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4. Meditation Quiets Depression’s Negative Mental Chatter
The average person thinks roughly 60,000 thoughts per day.
All this negative mental chatter does your mental health and happiness no good at all.
Related on Be Brain Fit —
The Power of Self-Hypnosis to Improve Your Mind
People who are depressed are particularly prone to rumination — obsessing over problems without resolution — which further entrenches their depression. (58)
Meditation can quiet your mind and help control the negative thoughts that fuel depression.
Meditation can even stop the cycle of depression and rumination in those with lifelong mood disorders. (59)
5. Meditation Builds a Healthier Brain
A healthy brain is the first line of defense against depression.
Here are the most notable ways that meditation optimizes the function and structure of your brain:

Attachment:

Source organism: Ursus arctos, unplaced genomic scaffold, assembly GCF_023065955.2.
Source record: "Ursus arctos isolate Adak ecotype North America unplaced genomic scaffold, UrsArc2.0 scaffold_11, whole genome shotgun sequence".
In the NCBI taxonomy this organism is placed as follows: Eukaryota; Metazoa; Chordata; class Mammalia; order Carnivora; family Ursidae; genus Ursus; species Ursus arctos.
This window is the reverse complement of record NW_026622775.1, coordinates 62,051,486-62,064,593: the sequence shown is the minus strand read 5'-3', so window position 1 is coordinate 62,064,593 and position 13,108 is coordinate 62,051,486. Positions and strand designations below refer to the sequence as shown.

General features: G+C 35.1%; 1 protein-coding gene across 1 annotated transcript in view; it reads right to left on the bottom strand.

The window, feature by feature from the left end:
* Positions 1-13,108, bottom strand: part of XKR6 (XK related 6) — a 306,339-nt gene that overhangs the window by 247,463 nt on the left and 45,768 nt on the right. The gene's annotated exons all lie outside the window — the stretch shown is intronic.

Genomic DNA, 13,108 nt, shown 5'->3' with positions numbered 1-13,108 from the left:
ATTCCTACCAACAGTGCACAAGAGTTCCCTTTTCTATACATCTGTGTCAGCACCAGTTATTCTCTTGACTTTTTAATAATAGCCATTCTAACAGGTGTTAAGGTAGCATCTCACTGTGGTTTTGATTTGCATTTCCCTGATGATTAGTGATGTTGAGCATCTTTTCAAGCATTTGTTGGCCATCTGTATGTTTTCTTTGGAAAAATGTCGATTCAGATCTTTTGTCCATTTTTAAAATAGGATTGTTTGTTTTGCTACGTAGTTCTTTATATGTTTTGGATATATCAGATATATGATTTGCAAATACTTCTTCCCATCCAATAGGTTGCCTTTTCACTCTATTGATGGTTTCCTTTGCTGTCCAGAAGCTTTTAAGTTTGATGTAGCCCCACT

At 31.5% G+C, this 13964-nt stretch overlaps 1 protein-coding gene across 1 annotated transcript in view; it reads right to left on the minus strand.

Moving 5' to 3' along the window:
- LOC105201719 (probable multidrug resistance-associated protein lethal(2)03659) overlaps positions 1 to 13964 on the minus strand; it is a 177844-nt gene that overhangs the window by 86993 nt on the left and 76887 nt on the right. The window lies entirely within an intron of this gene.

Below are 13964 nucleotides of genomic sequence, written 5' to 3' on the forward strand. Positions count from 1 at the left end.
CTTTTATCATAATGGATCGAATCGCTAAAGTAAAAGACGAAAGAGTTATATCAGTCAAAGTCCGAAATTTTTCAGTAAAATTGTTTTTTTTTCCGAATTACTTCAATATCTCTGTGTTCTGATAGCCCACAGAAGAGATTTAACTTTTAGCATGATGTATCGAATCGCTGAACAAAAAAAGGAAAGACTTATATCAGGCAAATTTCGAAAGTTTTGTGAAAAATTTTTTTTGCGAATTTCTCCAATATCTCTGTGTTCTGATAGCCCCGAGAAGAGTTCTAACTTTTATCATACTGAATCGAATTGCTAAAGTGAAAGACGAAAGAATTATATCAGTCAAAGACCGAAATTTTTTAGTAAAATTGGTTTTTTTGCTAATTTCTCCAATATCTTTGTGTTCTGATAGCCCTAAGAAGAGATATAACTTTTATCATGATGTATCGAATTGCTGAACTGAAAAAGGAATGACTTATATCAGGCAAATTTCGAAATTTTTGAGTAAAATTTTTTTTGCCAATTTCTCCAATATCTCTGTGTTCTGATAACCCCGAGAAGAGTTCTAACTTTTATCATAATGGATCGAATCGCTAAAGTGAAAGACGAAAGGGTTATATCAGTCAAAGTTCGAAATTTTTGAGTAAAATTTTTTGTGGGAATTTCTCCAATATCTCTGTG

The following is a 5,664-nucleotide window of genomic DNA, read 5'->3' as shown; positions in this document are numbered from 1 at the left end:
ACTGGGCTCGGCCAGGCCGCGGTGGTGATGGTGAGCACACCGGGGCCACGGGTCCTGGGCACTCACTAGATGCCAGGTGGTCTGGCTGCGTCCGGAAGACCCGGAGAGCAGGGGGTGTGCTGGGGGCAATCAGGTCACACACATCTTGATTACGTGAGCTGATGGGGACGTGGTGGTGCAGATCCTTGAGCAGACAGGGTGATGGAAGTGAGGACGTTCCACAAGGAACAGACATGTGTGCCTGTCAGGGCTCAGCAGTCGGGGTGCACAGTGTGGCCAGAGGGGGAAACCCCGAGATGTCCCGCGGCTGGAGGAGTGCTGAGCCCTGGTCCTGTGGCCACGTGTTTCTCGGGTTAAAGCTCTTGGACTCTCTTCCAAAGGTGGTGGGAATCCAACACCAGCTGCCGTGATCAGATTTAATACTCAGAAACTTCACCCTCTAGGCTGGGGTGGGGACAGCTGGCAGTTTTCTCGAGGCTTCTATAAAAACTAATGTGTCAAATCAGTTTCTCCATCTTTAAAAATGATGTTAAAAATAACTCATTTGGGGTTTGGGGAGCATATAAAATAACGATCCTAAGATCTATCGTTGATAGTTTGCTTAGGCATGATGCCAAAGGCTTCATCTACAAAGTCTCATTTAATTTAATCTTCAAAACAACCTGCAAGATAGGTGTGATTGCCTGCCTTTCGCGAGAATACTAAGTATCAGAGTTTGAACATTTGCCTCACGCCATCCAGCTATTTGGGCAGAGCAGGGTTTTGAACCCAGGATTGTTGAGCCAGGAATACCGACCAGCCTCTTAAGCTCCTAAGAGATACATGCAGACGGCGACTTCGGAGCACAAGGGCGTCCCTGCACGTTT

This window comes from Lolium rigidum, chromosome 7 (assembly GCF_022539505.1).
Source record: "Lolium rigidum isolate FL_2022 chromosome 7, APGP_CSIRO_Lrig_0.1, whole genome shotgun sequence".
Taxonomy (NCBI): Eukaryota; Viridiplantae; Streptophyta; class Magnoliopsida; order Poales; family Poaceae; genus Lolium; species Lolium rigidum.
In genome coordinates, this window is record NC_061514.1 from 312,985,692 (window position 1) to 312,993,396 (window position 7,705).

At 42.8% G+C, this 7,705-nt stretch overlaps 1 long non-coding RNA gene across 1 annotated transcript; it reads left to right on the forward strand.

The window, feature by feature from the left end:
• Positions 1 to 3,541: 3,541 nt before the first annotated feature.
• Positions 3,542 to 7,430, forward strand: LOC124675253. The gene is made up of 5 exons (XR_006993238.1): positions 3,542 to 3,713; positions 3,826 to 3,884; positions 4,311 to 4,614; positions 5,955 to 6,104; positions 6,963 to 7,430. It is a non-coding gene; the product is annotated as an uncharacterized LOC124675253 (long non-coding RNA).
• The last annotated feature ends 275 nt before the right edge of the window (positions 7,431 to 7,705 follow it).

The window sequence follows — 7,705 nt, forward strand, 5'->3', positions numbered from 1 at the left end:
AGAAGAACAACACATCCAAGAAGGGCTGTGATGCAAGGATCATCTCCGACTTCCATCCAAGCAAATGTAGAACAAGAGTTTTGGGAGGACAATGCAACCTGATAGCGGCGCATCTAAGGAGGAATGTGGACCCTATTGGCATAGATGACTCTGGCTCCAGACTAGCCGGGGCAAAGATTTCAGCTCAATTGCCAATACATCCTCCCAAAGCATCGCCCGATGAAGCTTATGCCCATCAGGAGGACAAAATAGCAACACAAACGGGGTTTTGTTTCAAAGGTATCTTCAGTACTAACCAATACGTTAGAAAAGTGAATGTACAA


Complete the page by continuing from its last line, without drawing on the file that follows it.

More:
Meditation increases circulation to the brain. (60)
Blood flow delivers the nutrients, energy, hormones, neurotransmitters, and oxygen the brain needs to function.
Meditation puts your brain in a desirable brainwave state which enhances the ability to learn, improves focus and concentration, inspires creativity, and induces a state of deep relaxation. (61)
Meditation supports the brain’s ability to regenerate new brain cells and new neural connections.
People who meditate have stronger neural connections between different parts of the brain. (65)
Their brains show less atrophy due to age and have more neural synapses. (66)
Brain scans reveal that meditators have reduced activity in the amygdala, the brain’s fear center, even when they’re not meditating. (67)
6. Meditation Helps Depression-Related Insomnia
One common symptom of depression is insomnia.
No one feels their best when they can’t sleep and lack of sleep can certainly make depression symptoms worse. (68)
It’s well established that chronic insomnia contributes to depression and anxiety disorders. (69)
Lack of sleep can leave you feeling stressed out, easily angered, and mentally exhausted.